Sand Hill invokes controversial state law to build 91 townhomes in Saratoga
A rendering of some of the condos and seating areas in the proposed redevelopment of Quito Village in Saratoga. Cupertino-based Sand Hill Property Co. is using SB 35 to propose 91 for-sale townhomes and 5,000 square feet of commercial space on the property. Dahlin in the architect for the project and, the Guzzardo Partnership is the landscape architect. Image courtesy of Sand Hill

    Sand Hill Property Co. is planning a new 91-townhome development in Saratoga, but the project comes with a twist: the prominent developer is using a controversial state law to streamline city approvals.

    Since Senate Bill 35 took effect in 2018, the law, which speeds up the development of certain housing projects, has been used only a handful of times in the Bay Area, generally for high-profile projects that have stalled in the past, or that developers fear may stall.

    It’s the second time the law has been used by the Palo Alto-based Sand Hill properties, including the controversial Vallco Shopping Mall redevelopment in Cupertino.

    Those concerns played a role in Saratoga, said Steve Lynch, Sand Hill’s director of planning and entitlement.

    “Saratoga has a long history of cautiously approving residential projects that take years to ultimately come in front of council and they’re not always successful,” he said. “But in this case, the state offered us another avenue.”

    On Thursday, Sand Hill Property Co. officials submitted plans to the city, announcing its intent to use the law to build the two- to four-bedroom townhomes alongside about 5,000 square feet of commercial space in place of the existing Quito Village retail center. The retail center today spans about 80,000 square feet in size, but it is 25 percent occupied, according to Sand Hill.

    Even so, Saratoga Mayor Howard Miller said Thursday night he is “very disappointed that one of Saratoga’s few commercial areas could become predominantly residential and no longer serve the commercial needs of the neighborhood.”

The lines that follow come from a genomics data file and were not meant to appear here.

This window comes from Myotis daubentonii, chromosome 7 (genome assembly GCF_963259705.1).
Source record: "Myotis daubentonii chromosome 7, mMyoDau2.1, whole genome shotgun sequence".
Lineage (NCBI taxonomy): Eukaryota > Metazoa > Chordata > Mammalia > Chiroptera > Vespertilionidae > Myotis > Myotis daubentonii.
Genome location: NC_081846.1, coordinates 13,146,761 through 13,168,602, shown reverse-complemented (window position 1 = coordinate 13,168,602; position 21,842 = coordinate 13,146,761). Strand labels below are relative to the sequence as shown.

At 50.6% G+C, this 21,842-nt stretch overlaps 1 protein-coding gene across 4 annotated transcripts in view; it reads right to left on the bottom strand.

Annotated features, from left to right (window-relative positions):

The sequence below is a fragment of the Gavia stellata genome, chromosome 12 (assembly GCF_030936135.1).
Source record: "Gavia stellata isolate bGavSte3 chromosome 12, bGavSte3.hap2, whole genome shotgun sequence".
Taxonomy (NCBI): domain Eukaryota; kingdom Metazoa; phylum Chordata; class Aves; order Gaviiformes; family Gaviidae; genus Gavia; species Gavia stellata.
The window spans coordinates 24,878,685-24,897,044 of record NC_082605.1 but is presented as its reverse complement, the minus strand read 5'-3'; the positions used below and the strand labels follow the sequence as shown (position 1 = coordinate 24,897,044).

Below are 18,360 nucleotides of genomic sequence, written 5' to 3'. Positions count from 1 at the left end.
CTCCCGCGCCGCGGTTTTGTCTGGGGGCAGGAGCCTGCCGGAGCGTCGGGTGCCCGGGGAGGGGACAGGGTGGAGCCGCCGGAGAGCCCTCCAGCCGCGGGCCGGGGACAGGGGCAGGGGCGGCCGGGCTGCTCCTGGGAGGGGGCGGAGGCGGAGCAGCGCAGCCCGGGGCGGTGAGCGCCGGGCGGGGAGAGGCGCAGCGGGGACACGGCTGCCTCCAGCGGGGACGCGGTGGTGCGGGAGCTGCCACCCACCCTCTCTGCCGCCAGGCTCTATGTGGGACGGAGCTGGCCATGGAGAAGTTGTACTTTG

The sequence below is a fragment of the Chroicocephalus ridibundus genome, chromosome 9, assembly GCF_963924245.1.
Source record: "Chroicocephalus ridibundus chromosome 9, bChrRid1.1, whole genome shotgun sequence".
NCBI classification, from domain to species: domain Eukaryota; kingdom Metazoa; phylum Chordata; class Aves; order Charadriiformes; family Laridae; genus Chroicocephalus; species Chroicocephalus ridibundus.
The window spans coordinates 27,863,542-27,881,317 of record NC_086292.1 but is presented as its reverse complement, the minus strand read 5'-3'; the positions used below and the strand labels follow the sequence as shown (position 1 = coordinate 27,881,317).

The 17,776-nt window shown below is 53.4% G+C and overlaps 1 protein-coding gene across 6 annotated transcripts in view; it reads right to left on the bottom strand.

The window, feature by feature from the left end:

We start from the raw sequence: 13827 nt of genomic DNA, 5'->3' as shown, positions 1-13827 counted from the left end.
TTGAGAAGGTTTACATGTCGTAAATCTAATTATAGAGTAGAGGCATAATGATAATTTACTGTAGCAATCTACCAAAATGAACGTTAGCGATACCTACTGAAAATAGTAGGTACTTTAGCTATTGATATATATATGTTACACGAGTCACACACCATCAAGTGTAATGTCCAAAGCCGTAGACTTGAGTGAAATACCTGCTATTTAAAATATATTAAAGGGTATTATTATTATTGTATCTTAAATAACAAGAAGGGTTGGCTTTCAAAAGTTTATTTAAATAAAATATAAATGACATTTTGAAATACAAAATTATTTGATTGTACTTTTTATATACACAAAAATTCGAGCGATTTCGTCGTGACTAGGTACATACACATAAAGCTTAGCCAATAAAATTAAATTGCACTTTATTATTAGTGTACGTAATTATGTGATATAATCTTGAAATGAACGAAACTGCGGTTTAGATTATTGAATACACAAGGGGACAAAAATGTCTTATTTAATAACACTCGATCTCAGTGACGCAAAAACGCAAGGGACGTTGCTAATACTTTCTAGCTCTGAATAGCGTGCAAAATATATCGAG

If the project is approved through SB 35, each townhome would stand two stories tall, spanning 1,700 to 2,400 square feet and have a two-car garage. The site would include new green space, a community garden and a rose garden, a children’s play area and barbecues where today is primarily parking spaces.

    Of the 91 for-sale homes, 10 percent — or nine townhomes — would be set aside as affordable homes, though the prices haven’t yet been set, Lynch said.

    A rendering of the commercial building (right) along Cox Avenue, a seating area and townhomes (left) in the proposed Quito Village in Saratoga. Image courtesy of Sand Hill

    The proposal comes about a decade after Sand Hill purchased the stout shopping center at the corner of Paseo Presada and Cox Avenue. The center’s primary tenant, Gene’s Fine Foods, closed in late 2017 and Sand Hill has struggled to attract a new anchor retailer since.

    “We bought this as a long-term hold, so this was an investment property; it was not bought as a redevelopment opportunity,” Lynch said. “Unfortunately, as the grocery industry and the retail industry just continued to crater, it’s turned into a redevelopment opportunity.”

    Using SB 35 to push the project forward is a logical move, said Bob Staedler, president with land use consultancy Silicon Valley Synergy.

    “It absolutely makes sense because they want certainty and a process they can count on,” he said. “Is there going to be the political will to not have shenanigans go on, is the question.”

    Sand Hill first used SB 35 last year to overhaul Vallco Shopping Mall into a major mixed-use hub with millions of square feet of office, retail and community space alongside thousands of residential units.